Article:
Announcement

Collapse
No announcement yet.

Metal Cut Off Saw (drop saw) modification

Collapse
X
 
  • Filter
  • Time
  • Show
Clear All
new posts

  • Metal Cut Off Saw (drop saw) modification

    Most of us will have one of these; a 355mm grinder blade attached to a motor the use of which is to attempt to cut metal into lengths.
    They work ok for simple cuts but my finding is that they are hopeless at cutting angles. If one attempts to cut a 45deg angle the in-built vice does not hold well.

    Also the slot for the blade is too wide and there is not enough table support to the right of the blade.

    Anyways I determined to modify mine.



    First modelled it all in Alibre Design. These images are from the latest Beta version; nice they are.

    I have several "motor mount plates" and one of those became the source metal for the base.





    First I squared up the plate. Then set about the drill and tap; yes that is a lot of holes to drill and tap. The first pass at the holes was with a center drill and I allowed it to also create a slight taper for the 12mm holes. My mill does have a digital readout and that helped heaps. Best news at this time was that I did manage to get thru the exercise without making any mistakes.

  • #2
    I rather butchered the u-section that is the hinge during the removal process. It was (eventually discovered) to have been spot welded to the base; plus it looks like some previous owner had added a bit of arc weld to the edges.

    Anyways the face needed a cleanup prior to assembly. It was a tricky piece to hold as is was not square such that it was not readily held in the vice. My solution was to use a couple of 30mm x 30mm blocks of wood. It dialed in ok with a few taps; then I ran the milling cutter thru it at 1250RPM a couple of times with my favourite 75mm Face Cutter.

    Finish was so nice I thought I would share it with you.


    Now we are into the assembly. Made sure the fence was nice and square to the table.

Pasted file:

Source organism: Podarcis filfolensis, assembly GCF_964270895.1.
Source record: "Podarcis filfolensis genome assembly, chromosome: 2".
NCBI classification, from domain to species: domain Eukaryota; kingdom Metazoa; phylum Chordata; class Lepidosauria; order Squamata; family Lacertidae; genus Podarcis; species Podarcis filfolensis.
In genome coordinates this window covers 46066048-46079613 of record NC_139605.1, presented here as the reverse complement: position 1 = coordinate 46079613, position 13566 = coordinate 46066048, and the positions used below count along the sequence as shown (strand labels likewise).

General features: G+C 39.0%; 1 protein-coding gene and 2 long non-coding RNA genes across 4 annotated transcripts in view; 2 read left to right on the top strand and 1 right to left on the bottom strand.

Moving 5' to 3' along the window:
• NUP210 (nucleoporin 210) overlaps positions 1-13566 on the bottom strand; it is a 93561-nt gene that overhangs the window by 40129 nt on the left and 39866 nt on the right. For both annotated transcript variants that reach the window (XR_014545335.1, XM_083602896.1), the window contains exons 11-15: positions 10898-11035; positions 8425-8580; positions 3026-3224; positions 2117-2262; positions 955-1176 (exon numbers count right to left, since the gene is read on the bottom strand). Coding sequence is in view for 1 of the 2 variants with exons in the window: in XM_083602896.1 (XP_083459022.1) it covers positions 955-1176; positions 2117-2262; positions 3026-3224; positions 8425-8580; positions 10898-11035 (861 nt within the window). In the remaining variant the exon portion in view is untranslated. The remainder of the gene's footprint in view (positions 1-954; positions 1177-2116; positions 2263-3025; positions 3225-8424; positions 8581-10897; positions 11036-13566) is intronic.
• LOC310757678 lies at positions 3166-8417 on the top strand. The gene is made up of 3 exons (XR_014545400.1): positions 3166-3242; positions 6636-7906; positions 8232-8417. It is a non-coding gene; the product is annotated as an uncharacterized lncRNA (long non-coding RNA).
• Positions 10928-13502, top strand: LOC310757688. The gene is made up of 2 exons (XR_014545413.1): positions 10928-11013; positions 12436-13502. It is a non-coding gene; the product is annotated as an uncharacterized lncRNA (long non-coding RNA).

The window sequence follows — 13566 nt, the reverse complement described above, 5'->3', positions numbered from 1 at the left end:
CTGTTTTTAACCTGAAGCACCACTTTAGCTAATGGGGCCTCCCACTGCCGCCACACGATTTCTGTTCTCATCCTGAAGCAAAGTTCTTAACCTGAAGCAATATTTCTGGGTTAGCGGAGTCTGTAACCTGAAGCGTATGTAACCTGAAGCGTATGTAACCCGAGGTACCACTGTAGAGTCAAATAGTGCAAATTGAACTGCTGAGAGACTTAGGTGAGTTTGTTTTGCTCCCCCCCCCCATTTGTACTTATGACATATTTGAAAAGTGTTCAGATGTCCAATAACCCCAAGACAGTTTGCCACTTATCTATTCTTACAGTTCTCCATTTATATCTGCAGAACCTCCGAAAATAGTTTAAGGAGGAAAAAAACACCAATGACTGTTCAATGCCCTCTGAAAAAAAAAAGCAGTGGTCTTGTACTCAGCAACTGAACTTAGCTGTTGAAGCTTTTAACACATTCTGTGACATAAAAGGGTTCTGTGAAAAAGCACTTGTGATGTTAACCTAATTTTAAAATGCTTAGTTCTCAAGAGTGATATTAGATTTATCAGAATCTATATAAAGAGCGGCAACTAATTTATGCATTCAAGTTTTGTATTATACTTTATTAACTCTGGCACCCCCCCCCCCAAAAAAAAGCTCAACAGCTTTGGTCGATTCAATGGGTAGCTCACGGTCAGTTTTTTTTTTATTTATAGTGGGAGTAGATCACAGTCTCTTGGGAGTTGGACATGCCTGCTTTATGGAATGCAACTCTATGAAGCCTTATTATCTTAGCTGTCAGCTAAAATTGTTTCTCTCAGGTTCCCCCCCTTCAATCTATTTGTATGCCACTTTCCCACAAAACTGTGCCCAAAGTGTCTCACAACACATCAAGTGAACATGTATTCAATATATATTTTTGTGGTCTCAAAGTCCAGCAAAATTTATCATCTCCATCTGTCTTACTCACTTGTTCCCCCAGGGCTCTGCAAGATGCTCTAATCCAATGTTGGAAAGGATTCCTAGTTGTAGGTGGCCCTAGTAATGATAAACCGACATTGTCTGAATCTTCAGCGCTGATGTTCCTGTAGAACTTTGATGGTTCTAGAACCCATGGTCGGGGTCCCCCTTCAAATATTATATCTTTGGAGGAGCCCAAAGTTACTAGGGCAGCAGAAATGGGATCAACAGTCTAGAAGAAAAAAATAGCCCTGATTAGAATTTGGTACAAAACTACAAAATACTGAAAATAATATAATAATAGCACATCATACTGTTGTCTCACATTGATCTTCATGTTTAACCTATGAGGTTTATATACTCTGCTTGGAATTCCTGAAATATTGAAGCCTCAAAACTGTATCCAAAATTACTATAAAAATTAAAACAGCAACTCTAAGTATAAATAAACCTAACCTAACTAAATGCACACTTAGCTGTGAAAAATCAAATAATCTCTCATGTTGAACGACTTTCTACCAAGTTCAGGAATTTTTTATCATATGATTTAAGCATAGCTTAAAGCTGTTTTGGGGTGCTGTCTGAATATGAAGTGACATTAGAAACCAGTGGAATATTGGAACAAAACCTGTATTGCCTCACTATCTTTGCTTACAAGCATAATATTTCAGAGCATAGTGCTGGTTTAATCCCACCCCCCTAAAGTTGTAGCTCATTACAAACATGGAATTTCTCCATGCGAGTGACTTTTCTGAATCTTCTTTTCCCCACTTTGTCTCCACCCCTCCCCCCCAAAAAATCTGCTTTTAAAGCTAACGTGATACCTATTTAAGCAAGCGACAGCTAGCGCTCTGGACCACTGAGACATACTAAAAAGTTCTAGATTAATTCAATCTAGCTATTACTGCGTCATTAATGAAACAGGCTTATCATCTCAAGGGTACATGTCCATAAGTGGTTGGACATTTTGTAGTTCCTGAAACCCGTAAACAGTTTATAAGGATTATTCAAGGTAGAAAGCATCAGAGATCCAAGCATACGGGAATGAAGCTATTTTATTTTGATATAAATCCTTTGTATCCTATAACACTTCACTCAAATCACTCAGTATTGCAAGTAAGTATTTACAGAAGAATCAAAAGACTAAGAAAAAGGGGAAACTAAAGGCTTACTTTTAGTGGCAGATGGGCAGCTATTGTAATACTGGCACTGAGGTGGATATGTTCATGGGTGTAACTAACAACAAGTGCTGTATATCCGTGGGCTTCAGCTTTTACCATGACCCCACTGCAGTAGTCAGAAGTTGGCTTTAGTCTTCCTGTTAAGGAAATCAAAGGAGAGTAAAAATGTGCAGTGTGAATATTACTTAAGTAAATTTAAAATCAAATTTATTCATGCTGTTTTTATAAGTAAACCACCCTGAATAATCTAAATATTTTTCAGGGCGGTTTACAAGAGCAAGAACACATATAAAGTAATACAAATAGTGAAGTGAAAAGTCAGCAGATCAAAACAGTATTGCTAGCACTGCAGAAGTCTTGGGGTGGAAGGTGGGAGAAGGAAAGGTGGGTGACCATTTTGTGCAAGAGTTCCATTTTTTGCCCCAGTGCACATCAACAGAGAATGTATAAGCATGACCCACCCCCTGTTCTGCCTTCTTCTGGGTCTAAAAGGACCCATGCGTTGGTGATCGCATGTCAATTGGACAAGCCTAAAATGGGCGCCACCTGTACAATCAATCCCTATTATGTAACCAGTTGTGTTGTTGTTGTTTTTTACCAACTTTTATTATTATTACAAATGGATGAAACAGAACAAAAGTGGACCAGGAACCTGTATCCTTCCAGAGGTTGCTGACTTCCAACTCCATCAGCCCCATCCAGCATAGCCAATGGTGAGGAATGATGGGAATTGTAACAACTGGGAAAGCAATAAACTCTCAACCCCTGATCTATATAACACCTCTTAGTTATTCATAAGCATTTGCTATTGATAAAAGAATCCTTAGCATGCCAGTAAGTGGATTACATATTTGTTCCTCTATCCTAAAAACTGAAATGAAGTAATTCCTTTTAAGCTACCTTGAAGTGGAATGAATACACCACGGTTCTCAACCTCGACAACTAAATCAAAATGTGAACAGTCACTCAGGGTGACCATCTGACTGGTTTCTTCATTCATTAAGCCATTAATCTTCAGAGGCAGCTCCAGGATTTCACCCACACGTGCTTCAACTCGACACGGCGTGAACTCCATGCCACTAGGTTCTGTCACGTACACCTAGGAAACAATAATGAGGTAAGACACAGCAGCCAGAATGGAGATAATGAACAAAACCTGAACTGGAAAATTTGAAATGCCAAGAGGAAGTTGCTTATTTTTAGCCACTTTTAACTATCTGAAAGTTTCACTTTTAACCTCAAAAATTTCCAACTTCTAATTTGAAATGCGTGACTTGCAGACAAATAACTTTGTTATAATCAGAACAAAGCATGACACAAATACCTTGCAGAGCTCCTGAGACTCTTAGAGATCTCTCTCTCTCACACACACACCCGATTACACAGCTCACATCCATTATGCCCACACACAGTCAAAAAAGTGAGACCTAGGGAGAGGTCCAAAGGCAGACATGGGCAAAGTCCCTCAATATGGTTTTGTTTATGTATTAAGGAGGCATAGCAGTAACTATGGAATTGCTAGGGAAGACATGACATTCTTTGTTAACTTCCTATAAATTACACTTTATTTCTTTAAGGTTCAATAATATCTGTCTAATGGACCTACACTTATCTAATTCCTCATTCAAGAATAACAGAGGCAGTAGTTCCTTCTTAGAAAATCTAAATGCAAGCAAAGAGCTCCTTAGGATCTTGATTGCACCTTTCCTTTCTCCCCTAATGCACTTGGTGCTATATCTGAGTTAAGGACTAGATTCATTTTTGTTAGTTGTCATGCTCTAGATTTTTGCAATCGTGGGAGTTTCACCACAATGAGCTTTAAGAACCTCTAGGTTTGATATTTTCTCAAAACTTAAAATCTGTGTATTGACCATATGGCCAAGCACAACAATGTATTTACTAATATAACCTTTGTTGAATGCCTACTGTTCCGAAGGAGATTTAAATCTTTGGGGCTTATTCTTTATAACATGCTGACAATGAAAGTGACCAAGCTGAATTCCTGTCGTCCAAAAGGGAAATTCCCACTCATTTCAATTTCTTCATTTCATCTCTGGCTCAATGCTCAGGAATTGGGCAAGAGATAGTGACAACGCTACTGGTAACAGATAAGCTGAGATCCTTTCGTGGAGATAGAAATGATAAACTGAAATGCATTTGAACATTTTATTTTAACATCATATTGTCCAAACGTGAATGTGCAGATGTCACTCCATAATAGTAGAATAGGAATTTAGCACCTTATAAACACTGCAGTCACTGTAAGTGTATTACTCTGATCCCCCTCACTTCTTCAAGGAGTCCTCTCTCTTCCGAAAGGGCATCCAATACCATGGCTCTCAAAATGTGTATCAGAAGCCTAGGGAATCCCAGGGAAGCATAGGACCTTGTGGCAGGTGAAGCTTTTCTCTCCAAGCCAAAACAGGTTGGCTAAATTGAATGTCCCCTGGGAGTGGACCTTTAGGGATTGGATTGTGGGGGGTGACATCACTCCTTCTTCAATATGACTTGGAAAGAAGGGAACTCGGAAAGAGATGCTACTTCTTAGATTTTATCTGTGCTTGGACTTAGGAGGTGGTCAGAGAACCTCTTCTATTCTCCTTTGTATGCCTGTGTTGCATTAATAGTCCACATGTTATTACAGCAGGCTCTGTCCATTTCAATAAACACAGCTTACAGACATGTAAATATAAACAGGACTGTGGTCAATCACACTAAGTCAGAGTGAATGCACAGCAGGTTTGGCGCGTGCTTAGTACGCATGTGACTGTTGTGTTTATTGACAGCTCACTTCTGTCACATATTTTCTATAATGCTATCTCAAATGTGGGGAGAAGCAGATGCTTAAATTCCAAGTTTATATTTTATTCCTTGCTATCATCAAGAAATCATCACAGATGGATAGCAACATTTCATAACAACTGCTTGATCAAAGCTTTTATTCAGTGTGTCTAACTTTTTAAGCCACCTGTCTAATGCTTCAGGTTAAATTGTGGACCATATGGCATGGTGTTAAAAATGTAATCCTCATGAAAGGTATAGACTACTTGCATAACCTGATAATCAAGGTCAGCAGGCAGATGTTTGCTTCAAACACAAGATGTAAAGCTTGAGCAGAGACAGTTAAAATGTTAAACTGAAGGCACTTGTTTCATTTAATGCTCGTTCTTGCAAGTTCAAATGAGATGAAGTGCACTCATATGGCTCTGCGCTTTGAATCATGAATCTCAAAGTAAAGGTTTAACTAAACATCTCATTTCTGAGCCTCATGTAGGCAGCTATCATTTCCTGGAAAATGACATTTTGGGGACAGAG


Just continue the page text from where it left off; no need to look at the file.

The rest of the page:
Made sure the blade was nice and square to the fence. What you are looking at below is a ground steel block gently placed against the blade and a square from there to the fence. There was enough wiggle in the 3 x bolts that hold the hinge to make it very tidy and I was well pleased.

    Comment


    • #3
      By now I was very keen to give it a drive. It is a bit overkill but I wanted to get the best out of it so used some milling clamps to hold the work. The angle iron is resting against a couple of studs to set the 45deg angle desired.


      The observant of you will notice that the 8mm bolts holding the wheels on are poking thru the plate. I did think about trimming them in the lathe; but there are 16 required so I figured I would just put in a couple on each wheel for now and order in more of the correct length.

      A couple of cuts later and I had this. Were they 45deg; well yes they were. Even I was impressed.


      The finish was nice also. The whole unit must weigh near 30kgs and I figure that has helped the stability some.


      I noticed a while later the wee offcut that was cut from between the two lengths. Decided to see if it also was as square as it looked. What do you reckon?

      Comment


      • #4
        Here is the finished article.



        This link has a pdf of the drawing with all the holes.

        Comment


        • #5
          Looks like a nice job.
          Paul A.
          SE Texas

          Make it fit.
          You can't win and there is a penalty for trying!

          Comment


          • #6
            Nice job,and a definite improvement over the stamped steel nonsense from the OEM.

            Have you thought about making up a toggle clamp to fit the same hole pattern?

            A good sized one of these might be the trick-
            https://www.mcmaster.com/5128a58
            I just need one more tool,just one!

            Comment


            • #7
              Originally posted by wierdscience View Post
              Nice job,and a definite improvement over the stamped steel nonsense from the OEM.

              Have you thought about making up a toggle clamp to fit the same hole pattern?

              A good sized one of these might be the trick-
              https://www.mcmaster.com/5128a58
              I have a box of those someplace. Will try and find them. Should work ok if they can be readily moved around and adjusted on the fly to set the clamp pressure.

              I fabricated a frame yesterday. Found g-clamps worked best (quickest) if the length allowed it. Second was the milling clamp; they do work a treat and it only takes a few seconds once you've done it a few times.

              Comment

              Working...
              X